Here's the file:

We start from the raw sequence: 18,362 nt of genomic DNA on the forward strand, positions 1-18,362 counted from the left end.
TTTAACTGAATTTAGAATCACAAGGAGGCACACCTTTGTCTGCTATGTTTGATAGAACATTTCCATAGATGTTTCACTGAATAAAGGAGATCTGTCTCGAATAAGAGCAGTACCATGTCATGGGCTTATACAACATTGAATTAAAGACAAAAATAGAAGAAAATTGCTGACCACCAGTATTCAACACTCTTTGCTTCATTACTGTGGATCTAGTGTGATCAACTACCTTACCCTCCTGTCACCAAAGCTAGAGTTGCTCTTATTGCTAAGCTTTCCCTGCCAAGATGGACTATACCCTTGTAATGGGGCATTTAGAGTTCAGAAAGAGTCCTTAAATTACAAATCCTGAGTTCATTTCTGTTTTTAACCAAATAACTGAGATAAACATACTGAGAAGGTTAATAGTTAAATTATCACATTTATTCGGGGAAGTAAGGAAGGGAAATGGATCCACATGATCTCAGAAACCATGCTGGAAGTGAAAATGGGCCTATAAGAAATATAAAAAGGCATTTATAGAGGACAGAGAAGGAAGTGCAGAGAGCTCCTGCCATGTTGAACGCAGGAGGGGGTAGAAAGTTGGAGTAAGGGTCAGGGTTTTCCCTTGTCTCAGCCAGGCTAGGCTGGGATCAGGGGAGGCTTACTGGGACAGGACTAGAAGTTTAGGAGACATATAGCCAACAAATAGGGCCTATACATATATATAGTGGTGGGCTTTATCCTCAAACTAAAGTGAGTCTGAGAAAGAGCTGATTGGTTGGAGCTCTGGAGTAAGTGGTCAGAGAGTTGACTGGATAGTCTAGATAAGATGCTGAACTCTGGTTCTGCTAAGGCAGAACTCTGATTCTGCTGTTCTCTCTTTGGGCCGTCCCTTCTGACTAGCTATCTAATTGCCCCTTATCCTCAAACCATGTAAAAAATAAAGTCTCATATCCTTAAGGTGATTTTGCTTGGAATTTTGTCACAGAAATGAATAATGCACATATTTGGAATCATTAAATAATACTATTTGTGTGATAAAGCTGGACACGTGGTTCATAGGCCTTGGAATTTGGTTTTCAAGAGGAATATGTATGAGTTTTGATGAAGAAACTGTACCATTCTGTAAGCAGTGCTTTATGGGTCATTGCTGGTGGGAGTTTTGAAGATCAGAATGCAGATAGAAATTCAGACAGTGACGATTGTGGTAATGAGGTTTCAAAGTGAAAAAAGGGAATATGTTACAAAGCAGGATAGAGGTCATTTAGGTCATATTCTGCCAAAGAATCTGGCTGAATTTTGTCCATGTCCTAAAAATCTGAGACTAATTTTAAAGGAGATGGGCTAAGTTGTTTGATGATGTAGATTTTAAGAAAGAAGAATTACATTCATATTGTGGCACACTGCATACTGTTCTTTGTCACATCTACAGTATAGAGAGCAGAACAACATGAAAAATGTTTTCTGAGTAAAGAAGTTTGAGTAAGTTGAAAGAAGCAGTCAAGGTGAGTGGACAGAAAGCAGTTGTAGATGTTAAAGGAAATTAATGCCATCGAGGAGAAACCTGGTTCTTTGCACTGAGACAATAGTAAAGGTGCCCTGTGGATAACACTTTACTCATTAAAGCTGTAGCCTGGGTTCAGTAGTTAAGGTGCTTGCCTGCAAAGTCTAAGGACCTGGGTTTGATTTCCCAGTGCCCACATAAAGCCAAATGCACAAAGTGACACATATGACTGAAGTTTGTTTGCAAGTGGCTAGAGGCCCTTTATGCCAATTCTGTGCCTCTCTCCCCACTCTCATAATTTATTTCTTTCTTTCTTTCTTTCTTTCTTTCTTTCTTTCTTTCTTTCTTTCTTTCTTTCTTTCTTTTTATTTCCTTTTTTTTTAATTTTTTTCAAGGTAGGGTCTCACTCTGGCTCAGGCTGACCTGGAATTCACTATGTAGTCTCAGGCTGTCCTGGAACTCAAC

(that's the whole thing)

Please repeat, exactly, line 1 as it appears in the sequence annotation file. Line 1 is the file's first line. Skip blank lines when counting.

We start from the raw sequence: 18,362 nt of genomic DNA on the forward strand, positions 1-18,362 counted from the left end.